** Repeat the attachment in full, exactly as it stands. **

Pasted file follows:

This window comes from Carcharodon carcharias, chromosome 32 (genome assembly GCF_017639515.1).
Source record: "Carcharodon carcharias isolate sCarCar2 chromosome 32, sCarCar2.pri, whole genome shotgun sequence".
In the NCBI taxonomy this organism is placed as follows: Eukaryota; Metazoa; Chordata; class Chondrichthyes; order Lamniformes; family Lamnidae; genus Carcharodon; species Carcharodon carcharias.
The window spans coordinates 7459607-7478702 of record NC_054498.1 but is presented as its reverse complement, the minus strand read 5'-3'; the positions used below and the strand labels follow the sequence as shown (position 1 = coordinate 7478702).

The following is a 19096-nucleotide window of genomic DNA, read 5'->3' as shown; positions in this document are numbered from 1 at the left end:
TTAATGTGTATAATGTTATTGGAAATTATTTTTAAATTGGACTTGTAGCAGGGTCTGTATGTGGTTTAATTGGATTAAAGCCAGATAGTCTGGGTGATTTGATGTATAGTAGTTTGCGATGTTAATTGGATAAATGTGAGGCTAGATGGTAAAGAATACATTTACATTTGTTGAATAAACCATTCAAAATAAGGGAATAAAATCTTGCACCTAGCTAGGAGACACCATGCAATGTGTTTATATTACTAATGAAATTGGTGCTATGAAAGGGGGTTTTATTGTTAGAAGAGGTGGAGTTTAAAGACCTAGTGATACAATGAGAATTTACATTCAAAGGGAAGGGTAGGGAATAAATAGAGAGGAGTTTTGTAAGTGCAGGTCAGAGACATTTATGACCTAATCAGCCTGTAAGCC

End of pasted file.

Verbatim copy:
This window comes from Carcharodon carcharias, chromosome 32 (genome assembly GCF_017639515.1).
Source record: "Carcharodon carcharias isolate sCarCar2 chromosome 32, sCarCar2.pri, whole genome shotgun sequence".
In the NCBI taxonomy this organism is placed as follows: Eukaryota; Metazoa; Chordata; class Chondrichthyes; order Lamniformes; family Lamnidae; genus Carcharodon; species Carcharodon carcharias.
The window spans coordinates 7459607-7478702 of record NC_054498.1 but is presented as its reverse complement, the minus strand read 5'-3'; the positions used below and the strand labels follow the sequence as shown (position 1 = coordinate 7478702).

The following is a 19096-nucleotide window of genomic DNA, read 5'->3' as shown; positions in this document are numbered from 1 at the left end:
TTAATGTGTATAATGTTATTGGAAATTATTTTTAAATTGGACTTGTAGCAGGGTCTGTATGTGGTTTAATTGGATTAAAGCCAGATAGTCTGGGTGATTTGATGTATAGTAGTTTGCGATGTTAATTGGATAAATGTGAGGCTAGATGGTAAAGAATACATTTACATTTGTTGAATAAACCATTCAAAATAAGGGAATAAAATCTTGCACCTAGCTAGGAGACACCATGCAATGTGTTTATATTACTAATGAAATTGGTGCTATGAAAGGGGGTTTTATTGTTAGAAGAGGTGGAGTTTAAAGACCTAGTGATACAATGAGAATTTACATTCAAAGGGAAGGGTAGGGAATAAATAGAGAGGAGTTTTGTAAGTGCAGGTCAGAGACATTTATGACCTAATCAGCCTGTAAGCC